Sunday, 9 February 2014

fear and trembling with loving sabotage


Fellow blogger Kitty Hannah suggested Amélie Nothomb would be a good read and so I planned to download a novel onto Kindle. It wasn't to be, because only the French editions were available.

I persisted and ordered the paperbacks in English, which arrived in time for me to take them to my temporary bunker on the east side of London.

The two I picked are both autobiographical of what I learn to be a thoughtful and quirky individual.
I read the one where she was twenty-something before I read the one where she was around 5-6 ish. They were both fascinating stories.

In 'Fear and Trembling' she's working in an office in the hierarchies of Japan. She's become an office flower/OL/office lady/shokuba no hana and has a female boss, who should, by rights, have left the office to get married to a salaryman. It's the story of demeaning tasks, a stilted office protocol and a real type of fear built into the system.

It unpacks slowly and with several very graphical scenes, as well as some interesting mind diversions, almost all within the closed walls of the office. I found it a fascinating evocation of the very strange working world seen through western eyes.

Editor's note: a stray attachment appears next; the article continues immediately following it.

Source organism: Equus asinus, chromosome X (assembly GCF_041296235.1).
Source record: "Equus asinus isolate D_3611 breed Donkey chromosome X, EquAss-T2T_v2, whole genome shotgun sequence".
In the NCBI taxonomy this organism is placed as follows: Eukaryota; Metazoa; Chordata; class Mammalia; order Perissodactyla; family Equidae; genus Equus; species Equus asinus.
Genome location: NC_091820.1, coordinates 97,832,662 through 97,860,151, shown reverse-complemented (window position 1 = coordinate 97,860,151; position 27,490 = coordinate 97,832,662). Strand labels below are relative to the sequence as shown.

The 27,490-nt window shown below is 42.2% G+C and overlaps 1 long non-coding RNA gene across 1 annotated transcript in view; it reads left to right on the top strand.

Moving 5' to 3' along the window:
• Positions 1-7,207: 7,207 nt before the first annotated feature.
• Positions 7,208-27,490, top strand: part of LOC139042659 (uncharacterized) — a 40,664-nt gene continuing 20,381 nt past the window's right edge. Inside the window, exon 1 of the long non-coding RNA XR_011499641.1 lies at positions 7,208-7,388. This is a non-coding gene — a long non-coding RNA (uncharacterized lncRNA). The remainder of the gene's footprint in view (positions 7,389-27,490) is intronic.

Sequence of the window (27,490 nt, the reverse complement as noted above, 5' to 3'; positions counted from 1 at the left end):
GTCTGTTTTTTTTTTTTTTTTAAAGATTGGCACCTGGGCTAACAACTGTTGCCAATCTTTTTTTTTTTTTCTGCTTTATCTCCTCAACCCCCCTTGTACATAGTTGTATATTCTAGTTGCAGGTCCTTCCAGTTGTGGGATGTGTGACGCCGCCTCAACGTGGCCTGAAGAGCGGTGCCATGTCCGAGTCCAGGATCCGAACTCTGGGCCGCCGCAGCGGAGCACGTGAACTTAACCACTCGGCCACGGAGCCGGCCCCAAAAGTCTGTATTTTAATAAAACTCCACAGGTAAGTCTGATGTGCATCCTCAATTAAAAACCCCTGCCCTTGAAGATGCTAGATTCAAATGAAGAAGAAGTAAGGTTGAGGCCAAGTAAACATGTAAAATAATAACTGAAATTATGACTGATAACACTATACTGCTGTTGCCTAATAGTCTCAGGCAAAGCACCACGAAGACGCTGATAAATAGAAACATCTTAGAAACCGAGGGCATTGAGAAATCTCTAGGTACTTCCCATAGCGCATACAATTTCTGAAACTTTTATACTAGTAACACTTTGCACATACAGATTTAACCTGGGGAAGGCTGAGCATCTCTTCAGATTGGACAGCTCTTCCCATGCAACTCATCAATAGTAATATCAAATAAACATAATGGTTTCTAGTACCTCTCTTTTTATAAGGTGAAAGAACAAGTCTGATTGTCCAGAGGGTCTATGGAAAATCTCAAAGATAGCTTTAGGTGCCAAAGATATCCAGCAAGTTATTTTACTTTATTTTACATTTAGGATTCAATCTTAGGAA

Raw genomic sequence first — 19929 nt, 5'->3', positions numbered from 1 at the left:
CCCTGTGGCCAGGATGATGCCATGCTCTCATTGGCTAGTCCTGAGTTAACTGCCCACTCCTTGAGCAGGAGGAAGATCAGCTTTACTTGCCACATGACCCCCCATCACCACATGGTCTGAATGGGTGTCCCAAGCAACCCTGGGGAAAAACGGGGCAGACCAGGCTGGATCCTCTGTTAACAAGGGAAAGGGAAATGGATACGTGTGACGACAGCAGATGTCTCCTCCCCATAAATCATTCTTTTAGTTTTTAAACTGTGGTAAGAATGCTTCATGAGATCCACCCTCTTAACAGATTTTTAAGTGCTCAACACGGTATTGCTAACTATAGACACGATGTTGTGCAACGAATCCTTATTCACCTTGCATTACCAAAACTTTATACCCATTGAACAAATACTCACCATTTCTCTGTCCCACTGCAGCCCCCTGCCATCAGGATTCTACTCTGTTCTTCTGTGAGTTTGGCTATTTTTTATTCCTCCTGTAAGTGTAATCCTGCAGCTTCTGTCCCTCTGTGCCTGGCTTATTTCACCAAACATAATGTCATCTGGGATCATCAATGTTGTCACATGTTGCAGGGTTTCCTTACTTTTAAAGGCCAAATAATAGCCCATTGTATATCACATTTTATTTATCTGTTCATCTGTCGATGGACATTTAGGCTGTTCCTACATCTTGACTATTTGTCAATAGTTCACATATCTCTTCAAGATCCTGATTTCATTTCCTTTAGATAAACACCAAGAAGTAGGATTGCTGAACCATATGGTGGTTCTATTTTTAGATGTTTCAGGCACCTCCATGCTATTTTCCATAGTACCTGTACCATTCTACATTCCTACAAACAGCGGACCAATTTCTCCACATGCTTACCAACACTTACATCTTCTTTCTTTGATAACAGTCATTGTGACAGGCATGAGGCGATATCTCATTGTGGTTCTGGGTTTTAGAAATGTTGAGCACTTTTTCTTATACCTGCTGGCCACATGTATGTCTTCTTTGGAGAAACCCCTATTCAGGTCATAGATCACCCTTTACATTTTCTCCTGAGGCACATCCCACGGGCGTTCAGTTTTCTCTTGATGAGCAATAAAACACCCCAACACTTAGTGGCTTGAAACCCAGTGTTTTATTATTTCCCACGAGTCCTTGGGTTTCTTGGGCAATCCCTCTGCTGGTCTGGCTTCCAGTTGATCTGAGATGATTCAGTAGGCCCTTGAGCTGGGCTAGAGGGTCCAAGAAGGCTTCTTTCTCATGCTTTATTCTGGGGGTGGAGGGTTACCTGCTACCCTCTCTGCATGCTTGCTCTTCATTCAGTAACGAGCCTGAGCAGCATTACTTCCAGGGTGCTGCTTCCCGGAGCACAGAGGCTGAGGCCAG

And for another author, here's three of the different cover-arts.

Then backwards to China, where she was at a younger age, in the ghetto of the diplomatic classes, again locked away behind walls this time in '70s Beijing.

Aside: Notice that my copy at the top of the post has a different typeface from the one below. Marketing to bring the set to a consistent look?
The kids of the diplomats wage a permanent war against one another, with roughly hewn distinctions which somehow even the numbers. It's written through the child's voice, but with the wisdom and philosophies of a later age. She rides a bicycle (horse) everywhere and is smitten by one of the newcomers to the environment.

There was a moment during the week when a 'blockbuster TV show' was about to start - something I'd usually enjoy - but instead I found myself thinking I'd prefer to see how Amélie was getting on with Elena in 'Loving Sabotage.'

I found them both highly enjoyable reads, and an insight into the author's thinking. Thanks, Kitty, for what proved to be an excellent suggestion.

2 comments:

RFM said...

Thanks for posting all the different covers. Your copy of F+T was clearly designed without colour blindness in mind. Red against green? Invisible to some!

rashbre said...

RFM Stealth titling? At least there's a yellow edge to the typeface.